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There are a lot of things that can do this, the most common is to not pre-drill fastener holes and just run the screw/washer assembly through to outer layer, into the inner planking or batten. What happens is the screw balls up some debris between the layers, as it drives in and this pushes the outer layer up, because the debris can't be crushed enough to make it totally flat. The tip of the screw also tends to push up the outer layer, just as it contacts the inner. A trick to avoid this is to drive the screw until you see it push up the outer layer, then back it off a few turns, so the now freshly made hole on the inner layer can take the screw tip and get a good bite, before it resists the drive. This trick works on rough carpentry with fairly big screws, though for tight, close tolerance work a pilot and clearance hole are necessary, plus cleaning the area between contact surfaces, so they get a perfect faying surface.

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Thanks Paul, most of my holes were pre-screwed and surfaces cleaned prior to applying glue.

Possibly some debris could be coming off the perimeter of the holes though.

After meticulously fairing rib bands and inner layer, its so dissapointing to have the final layer coming out so terrible.

 

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It's clearly much easier to apply a sheathing to a fair surface. It also helps prevent digging into the sheathing, if it's applied over an unfair surface and you have to do some serious high spot removal.

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On 11/8/2017 at 3:06 PM, lenm said:

 

After meticulously fairing rib bands and inner layer, its so dissapointing to have the final layer coming out so terrible.

 

 

Lenm,

 

I actually don't think your picture showing the low spots looks that bad all things considered. Those lows are all very "local" meaning that a medium sized sanding board is going to be able to take care of them. I think one thing that would be interesting is to glue up a test panel say 12" square of two pieces of planking plywood with some 1" square rails underneath. Apply your glue with the notched trowel and screw the two together into the rails with screws and washers just as you've done on the boat. Then once cured you can slice it in half on the table saw and investigate the panel. Are there lows where the screws are (I suspect there will be of course) and highs between (no doubt)? Without pressure between the screws there is no way the resulting surface could be perfectly fair which leads my to my comment that it doesn't look too bad. A test panel would also let you measure the thickness of the two between the screws (essentially measuring the gap that the epoxy had to fill) and also it would confirm that you are getting 100% bonding which I suspect you are or at least perfectly acceptable bonding.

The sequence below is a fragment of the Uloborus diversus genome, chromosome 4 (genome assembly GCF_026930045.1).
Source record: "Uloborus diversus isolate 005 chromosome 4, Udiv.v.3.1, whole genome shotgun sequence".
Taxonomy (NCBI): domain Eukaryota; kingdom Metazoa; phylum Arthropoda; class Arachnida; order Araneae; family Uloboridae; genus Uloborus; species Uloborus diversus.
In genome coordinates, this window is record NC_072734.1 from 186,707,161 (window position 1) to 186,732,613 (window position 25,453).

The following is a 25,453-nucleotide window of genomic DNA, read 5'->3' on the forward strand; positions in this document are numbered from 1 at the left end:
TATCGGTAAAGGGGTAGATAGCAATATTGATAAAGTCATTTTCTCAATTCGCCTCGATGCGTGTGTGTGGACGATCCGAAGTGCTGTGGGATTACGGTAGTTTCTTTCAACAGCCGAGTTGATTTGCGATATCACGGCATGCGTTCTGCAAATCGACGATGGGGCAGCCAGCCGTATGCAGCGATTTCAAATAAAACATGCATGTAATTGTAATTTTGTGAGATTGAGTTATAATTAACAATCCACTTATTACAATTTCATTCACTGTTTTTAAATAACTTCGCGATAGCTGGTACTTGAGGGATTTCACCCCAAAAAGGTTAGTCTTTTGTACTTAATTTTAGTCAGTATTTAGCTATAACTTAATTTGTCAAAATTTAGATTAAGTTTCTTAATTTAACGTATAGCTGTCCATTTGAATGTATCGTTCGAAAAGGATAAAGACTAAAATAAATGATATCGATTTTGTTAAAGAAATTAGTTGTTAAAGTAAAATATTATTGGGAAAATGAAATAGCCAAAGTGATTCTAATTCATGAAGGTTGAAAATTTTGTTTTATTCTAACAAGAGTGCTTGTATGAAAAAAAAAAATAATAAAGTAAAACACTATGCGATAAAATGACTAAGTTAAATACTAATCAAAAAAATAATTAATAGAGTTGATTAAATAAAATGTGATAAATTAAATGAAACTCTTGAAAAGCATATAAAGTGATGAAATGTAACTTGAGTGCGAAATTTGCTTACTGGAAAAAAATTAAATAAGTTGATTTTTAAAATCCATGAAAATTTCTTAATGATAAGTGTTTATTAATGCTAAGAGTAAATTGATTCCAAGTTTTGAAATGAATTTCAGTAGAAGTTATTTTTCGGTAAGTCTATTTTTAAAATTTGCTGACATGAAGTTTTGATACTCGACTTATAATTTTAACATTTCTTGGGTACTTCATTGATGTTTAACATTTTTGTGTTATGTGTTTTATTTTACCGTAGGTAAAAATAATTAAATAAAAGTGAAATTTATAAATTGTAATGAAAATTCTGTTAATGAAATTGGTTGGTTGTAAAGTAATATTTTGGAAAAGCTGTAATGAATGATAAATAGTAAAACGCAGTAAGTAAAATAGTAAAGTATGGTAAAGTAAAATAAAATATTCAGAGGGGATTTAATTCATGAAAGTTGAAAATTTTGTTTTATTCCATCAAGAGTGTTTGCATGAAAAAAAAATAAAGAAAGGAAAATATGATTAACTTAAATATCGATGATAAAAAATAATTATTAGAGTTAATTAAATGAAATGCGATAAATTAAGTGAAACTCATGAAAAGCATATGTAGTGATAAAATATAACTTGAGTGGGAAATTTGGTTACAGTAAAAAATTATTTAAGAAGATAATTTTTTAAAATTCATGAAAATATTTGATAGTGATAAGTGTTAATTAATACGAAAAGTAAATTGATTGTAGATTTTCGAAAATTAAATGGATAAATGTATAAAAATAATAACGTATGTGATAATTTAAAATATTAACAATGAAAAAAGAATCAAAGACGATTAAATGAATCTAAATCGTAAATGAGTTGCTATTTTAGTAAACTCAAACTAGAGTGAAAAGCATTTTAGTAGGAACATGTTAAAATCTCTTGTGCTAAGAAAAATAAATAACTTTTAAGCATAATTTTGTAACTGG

One thing you could do would be to simply use larger pads under the screws. say 3" diameter plywood disks under your fender washer would spread the load out much farther and I suspect cut down on the unfairness quite a bit. 

 

When it comes time to fair the hull (before sheathing) I would apply some kind of guide coat to the surface such as a light dusting with some contrasting color of rattle can primer (it doesn't take much) or spritzing the boat down with a spray bottle solution of denatured alcohol with some red food coloring in it. The alcohol evaps away leaving the light pigment on the surface. Then once you begin sanding all the small low spots will jump out at you and you can go in with a wide putty knife and apply microspheres to each area, then fair again and it should be ready for glass. You can repeat the coloring again if you wish depending on how far you want to take the surface. 

 

That's what i'd do anyway. 

-Alan